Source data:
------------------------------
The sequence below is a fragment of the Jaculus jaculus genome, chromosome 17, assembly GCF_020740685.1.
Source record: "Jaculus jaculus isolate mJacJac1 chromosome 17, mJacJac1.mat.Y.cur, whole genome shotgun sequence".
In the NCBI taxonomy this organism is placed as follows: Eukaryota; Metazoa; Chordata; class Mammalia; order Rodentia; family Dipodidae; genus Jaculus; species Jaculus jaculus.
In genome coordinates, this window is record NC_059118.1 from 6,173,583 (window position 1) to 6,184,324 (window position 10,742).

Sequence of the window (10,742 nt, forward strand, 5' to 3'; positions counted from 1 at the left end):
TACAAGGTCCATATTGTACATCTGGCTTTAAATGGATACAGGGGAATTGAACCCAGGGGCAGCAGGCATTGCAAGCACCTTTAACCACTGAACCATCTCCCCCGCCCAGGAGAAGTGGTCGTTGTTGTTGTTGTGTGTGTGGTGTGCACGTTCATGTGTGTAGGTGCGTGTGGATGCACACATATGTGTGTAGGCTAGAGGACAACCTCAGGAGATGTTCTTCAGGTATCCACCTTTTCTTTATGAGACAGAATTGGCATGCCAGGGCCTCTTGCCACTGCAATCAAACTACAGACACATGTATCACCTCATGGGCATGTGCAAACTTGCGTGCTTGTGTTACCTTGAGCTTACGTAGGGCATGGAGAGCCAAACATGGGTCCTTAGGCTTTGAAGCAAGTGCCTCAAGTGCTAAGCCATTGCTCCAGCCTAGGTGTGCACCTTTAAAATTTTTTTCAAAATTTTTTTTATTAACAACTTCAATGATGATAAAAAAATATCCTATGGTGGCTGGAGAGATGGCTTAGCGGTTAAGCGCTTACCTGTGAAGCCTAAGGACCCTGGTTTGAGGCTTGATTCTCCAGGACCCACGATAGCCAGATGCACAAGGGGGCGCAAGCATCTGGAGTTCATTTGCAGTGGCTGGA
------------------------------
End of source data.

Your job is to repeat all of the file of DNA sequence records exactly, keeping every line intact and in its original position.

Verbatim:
The sequence below is a fragment of the Jaculus jaculus genome, chromosome 17, assembly GCF_020740685.1.
Source record: "Jaculus jaculus isolate mJacJac1 chromosome 17, mJacJac1.mat.Y.cur, whole genome shotgun sequence".
In the NCBI taxonomy this organism is placed as follows: Eukaryota; Metazoa; Chordata; class Mammalia; order Rodentia; family Dipodidae; genus Jaculus; species Jaculus jaculus.
In genome coordinates, this window is record NC_059118.1 from 6,173,583 (window position 1) to 6,184,324 (window position 10,742).

Sequence of the window (10,742 nt, forward strand, 5' to 3'; positions counted from 1 at the left end):
TACAAGGTCCATATTGTACATCTGGCTTTAAATGGATACAGGGGAATTGAACCCAGGGGCAGCAGGCATTGCAAGCACCTTTAACCACTGAACCATCTCCCCCGCCCAGGAGAAGTGGTCGTTGTTGTTGTTGTGTGTGTGGTGTGCACGTTCATGTGTGTAGGTGCGTGTGGATGCACACATATGTGTGTAGGCTAGAGGACAACCTCAGGAGATGTTCTTCAGGTATCCACCTTTTCTTTATGAGACAGAATTGGCATGCCAGGGCCTCTTGCCACTGCAATCAAACTACAGACACATGTATCACCTCATGGGCATGTGCAAACTTGCGTGCTTGTGTTACCTTGAGCTTACGTAGGGCATGGAGAGCCAAACATGGGTCCTTAGGCTTTGAAGCAAGTGCCTCAAGTGCTAAGCCATTGCTCCAGCCTAGGTGTGCACCTTTAAAATTTTTTTCAAAATTTTTTTTATTAACAACTTCAATGATGATAAAAAAATATCCTATGGTGGCTGGAGAGATGGCTTAGCGGTTAAGCGCTTACCTGTGAAGCCTAAGGACCCTGGTTTGAGGCTTGATTCTCCAGGACCCACGATAGCCAGATGCACAAGGGGGCGCAAGCATCTGGAGTTCATTTGCAGTGGCTGGA